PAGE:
The UN Security Council has unanimously approved the creation of a UN peacekeeping force in the Central African Republic to try to stop violence between Christians and Muslims that has threatened to spiral into genocide.
The force, authorised by the 15-member council on Thursday, will be known as MINUSCA and will be made up of up to 10,000 troops, 1,800 police and 20 corrections officers.
The UN operation will assume authority on September 15 from the African Union's 5,600-strong MISCA force, which was deployed in December.
The council wants the UN force to include "as many MISCA military and police personnel as possible", reported the Associated Press news agency.
The resolution also authorises French troops in the landlocked former French colony to use "all necessary means" to support UN peacekeepers.
Speaking to Al Jazeera from London, Amnesty Internationa's Christian Mukosa said " the big issue is how to fit the gap between now and September".
"This is why we think the UN must ensure that the African Union forces and the French forces are well equipped and have enough logistical support to protect civilians." he added,
Central African Republic has been in chaos since a March 2013 coup, when mostly Muslim rebels seized power and launched a brutal regime. Christian militiamen attacked rebel strongholds in early December.
As the rebel government crumbled in January, the Christian militiamen stepped up the violence, forcing tens of thousands of Muslims to flee.
France took the lead in mobilising international support to address the crisis but its ambassador, Gerard Araud, said the security situation remained volatile.
"African Union troops supported by the French troops are doing tremendous work to protect the civilian population but it's not yet enough,'' Araud said after the vote. "The resolution we have just adopted is a key turning point."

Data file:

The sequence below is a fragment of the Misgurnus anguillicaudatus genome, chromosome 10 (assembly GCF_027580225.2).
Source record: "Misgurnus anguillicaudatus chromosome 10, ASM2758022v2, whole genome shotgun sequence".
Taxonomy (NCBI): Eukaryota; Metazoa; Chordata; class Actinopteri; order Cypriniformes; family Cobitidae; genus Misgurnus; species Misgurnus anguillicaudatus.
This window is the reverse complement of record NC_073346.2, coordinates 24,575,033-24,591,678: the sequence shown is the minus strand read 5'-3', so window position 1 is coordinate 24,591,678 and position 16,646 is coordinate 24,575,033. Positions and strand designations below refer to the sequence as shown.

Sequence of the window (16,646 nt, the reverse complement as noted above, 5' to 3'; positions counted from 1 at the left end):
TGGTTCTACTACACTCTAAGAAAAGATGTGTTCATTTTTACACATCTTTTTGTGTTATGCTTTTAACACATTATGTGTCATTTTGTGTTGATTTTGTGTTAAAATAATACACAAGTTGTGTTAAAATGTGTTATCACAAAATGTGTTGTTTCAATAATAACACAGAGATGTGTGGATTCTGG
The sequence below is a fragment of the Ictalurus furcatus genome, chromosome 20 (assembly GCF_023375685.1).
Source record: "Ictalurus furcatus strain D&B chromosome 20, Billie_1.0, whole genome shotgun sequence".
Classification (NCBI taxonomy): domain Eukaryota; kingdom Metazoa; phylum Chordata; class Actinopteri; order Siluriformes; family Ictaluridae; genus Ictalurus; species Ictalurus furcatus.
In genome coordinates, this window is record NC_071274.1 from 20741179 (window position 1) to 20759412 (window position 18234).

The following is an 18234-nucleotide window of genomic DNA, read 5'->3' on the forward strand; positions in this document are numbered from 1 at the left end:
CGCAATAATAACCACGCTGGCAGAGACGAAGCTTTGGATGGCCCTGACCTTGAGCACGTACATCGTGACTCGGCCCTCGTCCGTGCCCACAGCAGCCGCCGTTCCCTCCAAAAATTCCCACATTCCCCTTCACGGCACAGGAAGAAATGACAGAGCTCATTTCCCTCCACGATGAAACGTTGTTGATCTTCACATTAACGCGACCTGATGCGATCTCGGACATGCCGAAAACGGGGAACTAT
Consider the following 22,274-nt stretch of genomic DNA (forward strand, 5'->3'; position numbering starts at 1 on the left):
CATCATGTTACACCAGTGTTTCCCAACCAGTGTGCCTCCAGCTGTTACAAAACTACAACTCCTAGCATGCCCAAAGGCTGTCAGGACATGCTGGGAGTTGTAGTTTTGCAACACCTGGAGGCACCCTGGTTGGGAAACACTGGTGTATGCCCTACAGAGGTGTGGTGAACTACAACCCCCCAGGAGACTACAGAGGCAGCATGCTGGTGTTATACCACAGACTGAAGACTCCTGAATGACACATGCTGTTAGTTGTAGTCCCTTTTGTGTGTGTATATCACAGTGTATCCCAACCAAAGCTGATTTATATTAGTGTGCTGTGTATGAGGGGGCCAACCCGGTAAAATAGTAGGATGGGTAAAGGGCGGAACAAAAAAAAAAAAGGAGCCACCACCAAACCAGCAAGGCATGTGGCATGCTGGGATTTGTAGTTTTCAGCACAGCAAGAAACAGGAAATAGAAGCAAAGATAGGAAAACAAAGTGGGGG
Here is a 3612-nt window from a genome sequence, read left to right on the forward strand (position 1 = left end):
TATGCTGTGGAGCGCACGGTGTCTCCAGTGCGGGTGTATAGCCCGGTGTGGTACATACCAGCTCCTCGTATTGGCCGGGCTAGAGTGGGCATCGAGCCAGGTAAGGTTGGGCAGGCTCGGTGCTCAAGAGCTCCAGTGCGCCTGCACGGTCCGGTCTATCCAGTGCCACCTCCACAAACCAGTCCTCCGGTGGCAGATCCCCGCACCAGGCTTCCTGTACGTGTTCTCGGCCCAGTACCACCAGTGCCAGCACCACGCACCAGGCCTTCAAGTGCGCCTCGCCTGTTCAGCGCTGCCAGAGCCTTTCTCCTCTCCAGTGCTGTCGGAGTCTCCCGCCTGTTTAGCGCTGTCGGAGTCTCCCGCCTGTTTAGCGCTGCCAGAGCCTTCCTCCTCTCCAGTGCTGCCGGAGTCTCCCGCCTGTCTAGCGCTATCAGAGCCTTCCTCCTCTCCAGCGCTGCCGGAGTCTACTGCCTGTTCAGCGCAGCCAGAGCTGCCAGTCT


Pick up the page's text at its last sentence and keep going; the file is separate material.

Toussaint Kongo-Doudou, Central African Republic's foreign minister, who urged the council last month to send UN peacekeepers, thanked members for adopting the resolution.
He said it "lays the foundation for a solution and a way out of the crisis".
The Security Council wanted a strong mandate and the resolution authorises the new UN force to protect civilians and support the disarmament of combatants and the restoration of peace and law and order.
It also authorises the mission to help investigate violations of human rights and humanitarian law by armed groups and arrest alleged perpetrators.
On Wednesday 55 soldiers from the European Unions Force (EUFOR) arrived in the capital Bangui with the aim of "maintaining security and training local officers".
With the establishment of MINUSCA, the African Union force on the ground will receive logistical support from the United Nations.
Philippe Bolopion, United Nations director for Human Rights Watch, urged the UN and member states to make the UN force a reality on the ground quickly, "including by providing carefully vetted troops, so the UN mission itself does not become embroiled in any allegations of abuses".
"This resolution doesn't mean that the U.N. cavalry is going to roll in and save the day," he warned.
On the streets of Bangui, there was a mixed reaction to the approval of a UN force, according to AP.
Cyrius Zemangui-Kette, 25, who is unemployed, said UN troops should have been sent in long ago, but the international community dragged its feet and now things have gotten worse.
"They say they'll arrive in September," he said.
"Until then, lots of Central Africans will continue to die, so who are they coming to save?", Youssouf Adam, 45, a Muslim trader, praised the UN deployment but said there were other ways to resolve the crisis.